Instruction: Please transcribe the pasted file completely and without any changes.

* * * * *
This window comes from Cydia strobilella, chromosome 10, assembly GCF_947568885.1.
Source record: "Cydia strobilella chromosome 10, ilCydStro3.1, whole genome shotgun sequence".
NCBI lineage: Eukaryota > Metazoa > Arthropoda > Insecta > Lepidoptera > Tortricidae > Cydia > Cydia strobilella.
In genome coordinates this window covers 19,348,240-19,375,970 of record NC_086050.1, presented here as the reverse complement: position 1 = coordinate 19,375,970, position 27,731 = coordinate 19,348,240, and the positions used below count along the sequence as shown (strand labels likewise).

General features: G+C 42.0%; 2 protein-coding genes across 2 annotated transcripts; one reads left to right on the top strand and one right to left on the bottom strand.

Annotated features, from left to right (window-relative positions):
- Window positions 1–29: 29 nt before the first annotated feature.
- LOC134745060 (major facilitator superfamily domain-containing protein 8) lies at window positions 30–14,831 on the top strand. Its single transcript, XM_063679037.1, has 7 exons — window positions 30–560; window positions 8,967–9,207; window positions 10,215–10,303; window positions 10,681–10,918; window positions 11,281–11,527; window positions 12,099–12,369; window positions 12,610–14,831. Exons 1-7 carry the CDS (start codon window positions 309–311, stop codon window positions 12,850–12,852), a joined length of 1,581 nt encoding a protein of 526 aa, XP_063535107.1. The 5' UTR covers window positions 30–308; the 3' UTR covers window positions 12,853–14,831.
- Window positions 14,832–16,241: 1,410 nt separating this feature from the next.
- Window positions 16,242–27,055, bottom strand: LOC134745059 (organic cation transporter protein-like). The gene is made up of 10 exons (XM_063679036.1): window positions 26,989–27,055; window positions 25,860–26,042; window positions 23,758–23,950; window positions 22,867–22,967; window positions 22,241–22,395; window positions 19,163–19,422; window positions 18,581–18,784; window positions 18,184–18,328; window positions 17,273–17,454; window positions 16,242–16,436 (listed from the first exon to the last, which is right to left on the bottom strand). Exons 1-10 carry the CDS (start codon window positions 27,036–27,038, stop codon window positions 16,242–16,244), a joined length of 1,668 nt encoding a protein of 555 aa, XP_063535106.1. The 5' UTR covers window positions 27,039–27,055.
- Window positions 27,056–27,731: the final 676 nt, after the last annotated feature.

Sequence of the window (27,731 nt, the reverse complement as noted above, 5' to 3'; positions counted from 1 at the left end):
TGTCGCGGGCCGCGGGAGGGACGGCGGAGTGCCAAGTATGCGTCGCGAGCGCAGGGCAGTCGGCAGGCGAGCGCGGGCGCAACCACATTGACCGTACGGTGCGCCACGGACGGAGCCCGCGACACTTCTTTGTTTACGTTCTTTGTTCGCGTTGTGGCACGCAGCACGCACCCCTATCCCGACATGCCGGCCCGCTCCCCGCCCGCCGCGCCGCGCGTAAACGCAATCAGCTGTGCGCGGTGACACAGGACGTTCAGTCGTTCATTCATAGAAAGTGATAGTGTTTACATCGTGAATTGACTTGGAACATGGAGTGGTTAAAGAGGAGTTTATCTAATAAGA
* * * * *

This window comes from Cydia strobilella, chromosome 10, assembly GCF_947568885.1.
Source record: "Cydia strobilella chromosome 10, ilCydStro3.1, whole genome shotgun sequence".
NCBI lineage: Eukaryota > Metazoa > Arthropoda > Insecta > Lepidoptera > Tortricidae > Cydia > Cydia strobilella.
In genome coordinates this window covers 19,348,240-19,375,970 of record NC_086050.1, presented here as the reverse complement: position 1 = coordinate 19,375,970, position 27,731 = coordinate 19,348,240, and the positions used below count along the sequence as shown (strand labels likewise).

General features: G+C 42.0%; 2 protein-coding genes across 2 annotated transcripts; one reads left to right on the top strand and one right to left on the bottom strand.

Annotated features, from left to right (window-relative positions):
- Window positions 1–29: 29 nt before the first annotated feature.
- LOC134745060 (major facilitator superfamily domain-containing protein 8) lies at window positions 30–14,831 on the top strand. Its single transcript, XM_063679037.1, has 7 exons — window positions 30–560; window positions 8,967–9,207; window positions 10,215–10,303; window positions 10,681–10,918; window positions 11,281–11,527; window positions 12,099–12,369; window positions 12,610–14,831. Exons 1-7 carry the CDS (start codon window positions 309–311, stop codon window positions 12,850–12,852), a joined length of 1,581 nt encoding a protein of 526 aa, XP_063535107.1. The 5' UTR covers window positions 30–308; the 3' UTR covers window positions 12,853–14,831.
- Window positions 14,832–16,241: 1,410 nt separating this feature from the next.
- Window positions 16,242–27,055, bottom strand: LOC134745059 (organic cation transporter protein-like). The gene is made up of 10 exons (XM_063679036.1): window positions 26,989–27,055; window positions 25,860–26,042; window positions 23,758–23,950; window positions 22,867–22,967; window positions 22,241–22,395; window positions 19,163–19,422; window positions 18,581–18,784; window positions 18,184–18,328; window positions 17,273–17,454; window positions 16,242–16,436 (listed from the first exon to the last, which is right to left on the bottom strand). Exons 1-10 carry the CDS (start codon window positions 27,036–27,038, stop codon window positions 16,242–16,244), a joined length of 1,668 nt encoding a protein of 555 aa, XP_063535106.1. The 5' UTR covers window positions 27,039–27,055.
- Window positions 27,056–27,731: the final 676 nt, after the last annotated feature.

Sequence of the window (27,731 nt, the reverse complement as noted above, 5' to 3'; positions counted from 1 at the left end):
TGTCGCGGGCCGCGGGAGGGACGGCGGAGTGCCAAGTATGCGTCGCGAGCGCAGGGCAGTCGGCAGGCGAGCGCGGGCGCAACCACATTGACCGTACGGTGCGCCACGGACGGAGCCCGCGACACTTCTTTGTTTACGTTCTTTGTTCGCGTTGTGGCACGCAGCACGCACCCCTATCCCGACATGCCGGCCCGCTCCCCGCCCGCCGCGCCGCGCGTAAACGCAATCAGCTGTGCGCGGTGACACAGGACGTTCAGTCGTTCATTCATAGAAAGTGATAGTGTTTACATCGTGAATTGACTTGGAACATGGAGTGGTTAAAGAGGAGTTTATCTAATAAGA